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Museum Statement on Worsening Atrocities Targeting Syrian Civilians

Press Contacts


WASHINGTON, DC – The United States Holocaust Memorial Museum is gravely concerned by escalating violence and mass killing in Syria following its bearing witness trip to Syria’s border and warns that the security situation for civilians is likely to deteriorate further in the coming months. “Tragically, we heard from those displaced that there was nowhere else people could flee,” said Naomi Kikoler, Deputy Director of the Museum’s Simon-Skjodt Center for the Prevention of Genocide. “Those areas of the country where refuge has been sought, notably Idlib province and the besieged areas of the Damascus suburbs, are likely to be the next killing fields in this brutal conflict.”

For nearly seven years, the world has been witness to the crimes against humanity and war crimes being committed by the Assad regime against the Syrian people. Tactics, including torture and murder, besieging entire communities, aerial bombardment, and the use of chemical weapons are seeing a resurgence today as international efforts to end the violence have waned.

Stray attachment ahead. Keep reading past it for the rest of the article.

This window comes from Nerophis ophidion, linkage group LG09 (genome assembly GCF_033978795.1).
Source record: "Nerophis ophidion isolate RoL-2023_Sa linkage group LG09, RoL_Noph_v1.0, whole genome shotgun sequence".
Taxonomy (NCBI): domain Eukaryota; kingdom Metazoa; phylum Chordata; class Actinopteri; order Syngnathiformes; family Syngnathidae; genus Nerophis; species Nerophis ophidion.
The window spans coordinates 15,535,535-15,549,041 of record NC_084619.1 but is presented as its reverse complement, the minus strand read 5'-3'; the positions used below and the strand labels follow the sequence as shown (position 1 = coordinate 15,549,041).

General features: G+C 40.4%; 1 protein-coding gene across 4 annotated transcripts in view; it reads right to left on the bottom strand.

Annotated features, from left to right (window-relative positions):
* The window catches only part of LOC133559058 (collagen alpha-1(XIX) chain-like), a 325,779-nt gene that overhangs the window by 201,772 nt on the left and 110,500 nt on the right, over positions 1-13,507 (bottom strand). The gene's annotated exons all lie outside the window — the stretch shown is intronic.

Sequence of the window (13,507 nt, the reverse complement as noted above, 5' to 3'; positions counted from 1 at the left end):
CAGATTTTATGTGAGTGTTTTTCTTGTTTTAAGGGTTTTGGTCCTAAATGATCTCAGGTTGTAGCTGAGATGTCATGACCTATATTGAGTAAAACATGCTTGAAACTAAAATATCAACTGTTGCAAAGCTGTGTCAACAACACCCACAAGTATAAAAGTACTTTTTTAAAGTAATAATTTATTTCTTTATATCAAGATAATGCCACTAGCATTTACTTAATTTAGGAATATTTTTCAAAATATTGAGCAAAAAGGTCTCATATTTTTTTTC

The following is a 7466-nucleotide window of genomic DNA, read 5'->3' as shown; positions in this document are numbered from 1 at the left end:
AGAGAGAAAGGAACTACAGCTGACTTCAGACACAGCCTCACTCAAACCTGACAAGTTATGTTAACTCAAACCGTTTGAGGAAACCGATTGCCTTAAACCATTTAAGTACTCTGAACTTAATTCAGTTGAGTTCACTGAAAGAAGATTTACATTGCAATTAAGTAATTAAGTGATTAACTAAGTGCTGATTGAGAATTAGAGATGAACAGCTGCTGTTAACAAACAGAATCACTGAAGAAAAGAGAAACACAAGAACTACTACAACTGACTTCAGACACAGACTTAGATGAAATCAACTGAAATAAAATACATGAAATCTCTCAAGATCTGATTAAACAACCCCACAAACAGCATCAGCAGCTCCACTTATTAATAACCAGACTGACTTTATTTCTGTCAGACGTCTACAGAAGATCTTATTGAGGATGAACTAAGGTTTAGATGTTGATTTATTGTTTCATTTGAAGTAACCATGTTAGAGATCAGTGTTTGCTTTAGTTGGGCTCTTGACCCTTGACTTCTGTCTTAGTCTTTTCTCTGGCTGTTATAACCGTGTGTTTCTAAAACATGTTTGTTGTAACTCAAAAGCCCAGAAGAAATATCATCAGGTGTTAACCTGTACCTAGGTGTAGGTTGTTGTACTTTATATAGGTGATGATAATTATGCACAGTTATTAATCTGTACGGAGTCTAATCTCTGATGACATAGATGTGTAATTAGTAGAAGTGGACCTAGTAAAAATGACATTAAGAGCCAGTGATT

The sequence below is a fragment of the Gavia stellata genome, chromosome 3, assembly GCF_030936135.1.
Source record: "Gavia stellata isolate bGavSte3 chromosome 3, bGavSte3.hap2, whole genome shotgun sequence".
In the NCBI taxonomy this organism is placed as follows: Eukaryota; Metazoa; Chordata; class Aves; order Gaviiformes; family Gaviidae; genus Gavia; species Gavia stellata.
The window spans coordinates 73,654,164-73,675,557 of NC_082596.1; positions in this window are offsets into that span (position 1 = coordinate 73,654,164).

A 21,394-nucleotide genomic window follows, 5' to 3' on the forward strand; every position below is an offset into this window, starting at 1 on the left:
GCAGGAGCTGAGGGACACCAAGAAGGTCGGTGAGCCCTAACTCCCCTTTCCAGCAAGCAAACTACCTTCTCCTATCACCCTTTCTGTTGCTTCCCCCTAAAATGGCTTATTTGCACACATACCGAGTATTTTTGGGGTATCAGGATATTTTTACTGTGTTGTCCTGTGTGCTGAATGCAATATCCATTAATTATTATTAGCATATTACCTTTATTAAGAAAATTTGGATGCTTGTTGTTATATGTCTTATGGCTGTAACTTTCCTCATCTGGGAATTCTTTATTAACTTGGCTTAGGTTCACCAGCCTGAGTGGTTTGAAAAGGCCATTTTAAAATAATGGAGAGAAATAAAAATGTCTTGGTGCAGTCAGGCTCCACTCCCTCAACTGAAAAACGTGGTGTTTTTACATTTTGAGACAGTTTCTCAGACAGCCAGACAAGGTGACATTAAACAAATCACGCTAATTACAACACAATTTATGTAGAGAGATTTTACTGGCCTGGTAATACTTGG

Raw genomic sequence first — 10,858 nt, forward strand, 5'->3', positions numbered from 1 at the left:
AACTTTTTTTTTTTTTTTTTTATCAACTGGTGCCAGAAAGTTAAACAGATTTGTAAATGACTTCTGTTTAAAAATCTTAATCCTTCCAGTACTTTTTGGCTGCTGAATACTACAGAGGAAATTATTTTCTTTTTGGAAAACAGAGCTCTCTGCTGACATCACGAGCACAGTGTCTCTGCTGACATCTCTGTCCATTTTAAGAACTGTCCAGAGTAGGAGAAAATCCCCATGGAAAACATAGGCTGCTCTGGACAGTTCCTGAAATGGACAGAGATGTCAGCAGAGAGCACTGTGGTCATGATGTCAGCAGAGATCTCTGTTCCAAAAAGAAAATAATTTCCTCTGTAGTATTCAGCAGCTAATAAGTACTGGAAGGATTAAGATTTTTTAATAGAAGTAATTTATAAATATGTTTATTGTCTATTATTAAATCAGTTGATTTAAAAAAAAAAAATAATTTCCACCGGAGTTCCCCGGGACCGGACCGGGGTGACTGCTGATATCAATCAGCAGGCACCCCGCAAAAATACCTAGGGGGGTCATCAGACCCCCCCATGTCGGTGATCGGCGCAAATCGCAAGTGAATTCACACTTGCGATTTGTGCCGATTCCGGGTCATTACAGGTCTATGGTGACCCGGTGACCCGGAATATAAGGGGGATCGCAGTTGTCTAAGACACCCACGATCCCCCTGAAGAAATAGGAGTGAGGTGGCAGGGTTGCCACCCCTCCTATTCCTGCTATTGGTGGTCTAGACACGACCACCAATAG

Over 500,000 Syrians have been killed and 13 million Syrians have been forced from their homes in the worst humanitarian crisis since the World War II. More than half of those displaced, some six million civilians, have been able to take refuge in foreign countries, an option not available to most European Jews during the Holocaust. Nearly 7,000 Syrians are here in the United States under Temporary Protective Status.  

“As our leaders contemplate appropriate options to address this crisis and safeguard our own national interest, we should take into account the potentially deadly consequences of any premature repatriation of Syrians,” said Cameron Hudson, Director of the Simon-Skjodt Center for the Prevention of Genocide. 

A living memorial to the Holocaust, the United States Holocaust Memorial Museum inspires citizens and leaders worldwide to confront hatred, prevent genocide, and promote human dignity. Its far-reaching educational programs and global impact are made possibly by generous donors. For more information, visit